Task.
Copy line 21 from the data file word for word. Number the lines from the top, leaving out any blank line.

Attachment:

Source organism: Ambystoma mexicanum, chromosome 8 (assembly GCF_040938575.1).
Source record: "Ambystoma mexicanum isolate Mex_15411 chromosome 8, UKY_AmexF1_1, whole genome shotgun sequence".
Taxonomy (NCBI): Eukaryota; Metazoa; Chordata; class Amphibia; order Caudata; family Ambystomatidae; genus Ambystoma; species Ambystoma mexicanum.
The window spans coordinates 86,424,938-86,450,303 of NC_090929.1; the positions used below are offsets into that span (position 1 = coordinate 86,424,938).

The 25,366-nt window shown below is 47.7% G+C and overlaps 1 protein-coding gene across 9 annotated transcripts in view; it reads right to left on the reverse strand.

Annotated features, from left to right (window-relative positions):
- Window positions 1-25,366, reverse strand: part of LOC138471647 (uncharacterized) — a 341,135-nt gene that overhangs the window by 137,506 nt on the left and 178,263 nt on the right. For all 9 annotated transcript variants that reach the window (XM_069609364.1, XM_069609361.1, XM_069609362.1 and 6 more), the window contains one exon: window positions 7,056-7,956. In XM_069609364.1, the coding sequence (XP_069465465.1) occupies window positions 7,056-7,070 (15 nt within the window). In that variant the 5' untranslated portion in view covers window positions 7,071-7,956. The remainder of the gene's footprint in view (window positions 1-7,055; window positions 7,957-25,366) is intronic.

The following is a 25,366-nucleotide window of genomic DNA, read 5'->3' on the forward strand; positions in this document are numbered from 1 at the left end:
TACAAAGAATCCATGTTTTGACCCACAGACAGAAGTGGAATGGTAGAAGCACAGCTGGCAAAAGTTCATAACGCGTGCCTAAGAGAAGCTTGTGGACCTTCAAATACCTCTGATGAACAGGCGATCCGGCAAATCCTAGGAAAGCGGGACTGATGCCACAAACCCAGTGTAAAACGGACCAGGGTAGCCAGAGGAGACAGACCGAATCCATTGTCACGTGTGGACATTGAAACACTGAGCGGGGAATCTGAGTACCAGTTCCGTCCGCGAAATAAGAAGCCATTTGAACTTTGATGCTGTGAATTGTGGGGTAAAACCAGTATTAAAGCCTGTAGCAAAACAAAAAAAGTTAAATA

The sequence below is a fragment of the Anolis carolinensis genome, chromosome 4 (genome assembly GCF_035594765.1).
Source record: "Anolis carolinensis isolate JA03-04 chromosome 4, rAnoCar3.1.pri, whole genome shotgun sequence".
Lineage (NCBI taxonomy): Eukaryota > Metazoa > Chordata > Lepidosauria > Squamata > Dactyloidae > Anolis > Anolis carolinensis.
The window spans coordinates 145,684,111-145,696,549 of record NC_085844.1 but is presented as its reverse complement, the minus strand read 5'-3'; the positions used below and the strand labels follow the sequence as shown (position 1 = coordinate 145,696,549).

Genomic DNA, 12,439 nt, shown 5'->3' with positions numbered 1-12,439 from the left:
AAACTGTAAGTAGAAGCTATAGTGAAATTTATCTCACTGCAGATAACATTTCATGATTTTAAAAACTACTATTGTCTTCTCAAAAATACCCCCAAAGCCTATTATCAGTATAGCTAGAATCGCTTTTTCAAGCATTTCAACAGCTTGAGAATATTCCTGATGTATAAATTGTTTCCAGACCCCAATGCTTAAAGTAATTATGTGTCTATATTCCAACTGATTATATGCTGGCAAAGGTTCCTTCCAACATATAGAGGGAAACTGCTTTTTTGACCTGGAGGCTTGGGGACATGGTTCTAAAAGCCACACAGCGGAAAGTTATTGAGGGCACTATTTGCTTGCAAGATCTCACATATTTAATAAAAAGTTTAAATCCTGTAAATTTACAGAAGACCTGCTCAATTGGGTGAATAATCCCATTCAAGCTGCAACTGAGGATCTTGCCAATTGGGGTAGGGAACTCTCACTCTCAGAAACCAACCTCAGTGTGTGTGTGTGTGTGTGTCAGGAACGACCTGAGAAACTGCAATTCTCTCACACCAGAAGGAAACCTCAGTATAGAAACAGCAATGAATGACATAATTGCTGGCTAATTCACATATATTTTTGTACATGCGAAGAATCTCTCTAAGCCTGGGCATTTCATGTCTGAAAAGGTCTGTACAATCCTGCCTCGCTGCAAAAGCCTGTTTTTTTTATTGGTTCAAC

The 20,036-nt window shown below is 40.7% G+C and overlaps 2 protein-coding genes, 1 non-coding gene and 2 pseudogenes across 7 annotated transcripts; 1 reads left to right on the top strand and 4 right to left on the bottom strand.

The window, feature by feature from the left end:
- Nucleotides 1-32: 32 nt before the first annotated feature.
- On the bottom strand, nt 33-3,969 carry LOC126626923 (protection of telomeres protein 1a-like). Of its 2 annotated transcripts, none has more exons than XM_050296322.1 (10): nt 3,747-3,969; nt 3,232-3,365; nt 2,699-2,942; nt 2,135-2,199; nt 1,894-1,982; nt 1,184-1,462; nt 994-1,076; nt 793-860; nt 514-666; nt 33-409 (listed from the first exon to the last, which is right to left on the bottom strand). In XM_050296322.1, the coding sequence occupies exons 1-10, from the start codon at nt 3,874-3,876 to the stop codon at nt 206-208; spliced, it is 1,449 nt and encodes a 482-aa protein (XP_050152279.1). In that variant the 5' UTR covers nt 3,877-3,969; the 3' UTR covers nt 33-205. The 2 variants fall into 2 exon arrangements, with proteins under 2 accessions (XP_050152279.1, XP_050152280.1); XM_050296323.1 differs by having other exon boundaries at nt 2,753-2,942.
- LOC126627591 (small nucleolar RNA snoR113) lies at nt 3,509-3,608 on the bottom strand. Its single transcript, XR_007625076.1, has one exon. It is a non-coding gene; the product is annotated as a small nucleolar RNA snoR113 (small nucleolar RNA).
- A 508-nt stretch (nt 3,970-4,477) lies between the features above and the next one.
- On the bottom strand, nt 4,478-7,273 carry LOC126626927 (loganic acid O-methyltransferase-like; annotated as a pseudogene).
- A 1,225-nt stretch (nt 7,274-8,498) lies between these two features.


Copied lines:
- A 508-nt stretch (nt 3,970-4,477) lies between the features above and the next one.